This Week’s News

by richardhutton

‘Amputee declared “fit to work” and has his benefits cut’:

“MARK Evans cannot walk, has to rely on a mobility scooter and struggles to talk after a tumour left him brain damaged. But the 50-year-old has been declared “fit for work” and had his benefits cut by £440 a month, leaving him with just £220 to pay his rent, bills and buy food. Mr Evans, from Daub- hill, has received Incapacity Benefit, now known as Employment and Support Allowance, since 1993 when he suffered a brain injury because of a tumour…

Mr Evans — who had his left leg amputated below the knee in 2004 due to deep vein thrombosis — launched an appeal, which was recently heard 127 miles away in Workington, Cumbria. But because of his disability he was unable to travel to the hearing and the case was found against him in his absence.

If his appeal is unsuccessful “Mr Evans, faces a three- month wait before he can make a fresh claim for benefits — and in the meantime must survive on just £220…The Jobcentre won’t accept him because he’s not fit for work, so he can’t have Employment Support Allowance or Jobseekers Allowance”.

His caseworker at the Bolton Unemployed Advice Centre adds that her workload has trebled in the past 12 months because of the impact of welfare reforms, the economic downturn, and cuts to other advice services: “I’m dealing with between 150-200 people a week, people are coming in Saturdays and Sundays and we’re even giving out bread.” (Bolton Daily Mail)


‘Bedroom tax sting for kidney patient with dialysis machine in spare room’:

“A grandad suffering from chronic kidney disease is facing a bedroom tax benefits cut despite his spare room being specially fitted with a dialysis machine to treat his condition. Stephen Palmer must receive dialysis up to three times a week using a machine fitted inside the spare bedroom of his housing association property.

But the ex-security guard, who is unable to work because of his condition, has been told he is not exempt from the UK Government’s “bedroom tax”, which will cut benefits for people with a spare room. Mr Palmer, 49, of Llanbradach, near Caerphilly, fears he and his partner could be left homeless if they lose £728 in annual benefits due to the reforms” (Wales Online).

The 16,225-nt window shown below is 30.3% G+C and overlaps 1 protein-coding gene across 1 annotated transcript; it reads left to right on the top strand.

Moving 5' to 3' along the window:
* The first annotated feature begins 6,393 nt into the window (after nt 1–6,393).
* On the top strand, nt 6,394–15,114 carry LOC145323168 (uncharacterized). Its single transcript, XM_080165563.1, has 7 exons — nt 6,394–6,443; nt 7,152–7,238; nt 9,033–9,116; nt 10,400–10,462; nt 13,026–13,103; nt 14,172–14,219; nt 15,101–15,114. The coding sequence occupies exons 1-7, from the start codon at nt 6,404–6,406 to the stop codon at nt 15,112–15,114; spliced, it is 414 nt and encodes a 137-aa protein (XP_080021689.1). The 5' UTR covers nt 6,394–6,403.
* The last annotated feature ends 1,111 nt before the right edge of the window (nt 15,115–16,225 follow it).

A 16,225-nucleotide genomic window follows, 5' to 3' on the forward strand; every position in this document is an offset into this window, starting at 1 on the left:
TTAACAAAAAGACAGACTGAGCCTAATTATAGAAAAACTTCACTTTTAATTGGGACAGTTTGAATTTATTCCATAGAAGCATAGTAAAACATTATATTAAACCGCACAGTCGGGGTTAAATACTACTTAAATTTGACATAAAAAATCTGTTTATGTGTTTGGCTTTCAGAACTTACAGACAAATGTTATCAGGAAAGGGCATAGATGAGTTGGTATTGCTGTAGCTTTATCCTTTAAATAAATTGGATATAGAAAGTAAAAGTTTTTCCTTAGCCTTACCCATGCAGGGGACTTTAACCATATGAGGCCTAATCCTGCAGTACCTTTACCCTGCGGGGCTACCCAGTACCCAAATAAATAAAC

‘Father tells of financial and emotional turmoil after “flawed” work test assessment’

“A father who was denied almost £5,000 in benefits after wrongly being assessed as fit to work has spoken of his ten months of financial and emotional turmoil. Last night the MS Society described the fitness to work test faced by Graham Newton, from Darlington, as “flawed” – and said many more people with the disease have fallen foul of the system. Mr Newton was diagnosed with multiple sclerosis (MS) in 2008 after suffering with symptoms for several years. He received a letter from the Department for Work and Pensions (DWP) in March last year, saying his Employment and Support Allowance payments were being stopped” (Northern Echo)


‘Changes in the benefits system can worry the sick into a worse state’

“I recently spoke to a patient who is on Employment and Support Allowance (ESA) and Disability Living Allowance (DLA) and has just had her Work Capability Assessment (WCA). Having managed her condition for many years, and previously worked for many years, she clearly knows her work capability better than anyone. She was interviewed on her own by a GP (no advocate was available). She asked the GP about what qualifications he had to carry out an assessment on someone with a serious mental illness; he didn’t seem at all happy about the question and condescendingly told her that all GPs have some psychiatric training. She was then asked some very patronising questions and made to do some simple arithmetic and spelling. Finally the doctor proclaimed: “Your brain works okay then!”

In a recent episode of the Radio 4’s All in the Mind a patient recalled that when she received letters in the post summoning her to attend a WCA she was too ill to open them and her anxiety was increased – but ultimately her failure to deal with the process due to her illness led to her benefits being cut.   Some people may think that I’m making excuses here. Some will say that there are people who will play up to being “stressed” and “depressed” by the WCA process.   I would agree that some people do abuse the welfare system but we cannot punish those who really need benefits because of those who exploit it.  Using a harsh and indiscriminate assessment processes with people who are genuinely unwell, and then forcing them back to work when they are not ready, will make them even more ill and even less able to work. In the long term this will cost society more because it will make the possibility of returning to work even more remote for many people” (Wales Online).


‘Brain injured face benefits ‘trap”

“Steven Walker has had his benefits removed and reinstated three times in the last two years. He suffered a severe brain injury when he had an epileptic seizure. He explained: “They don’t realise the effect of the brain injury, and they don’t ask you true questions. “They just ask you standard questions which require a ‘yes’ or a ‘no’. It’s all very worrying because then you have to go to appeal. It’s not very fair” (BBC)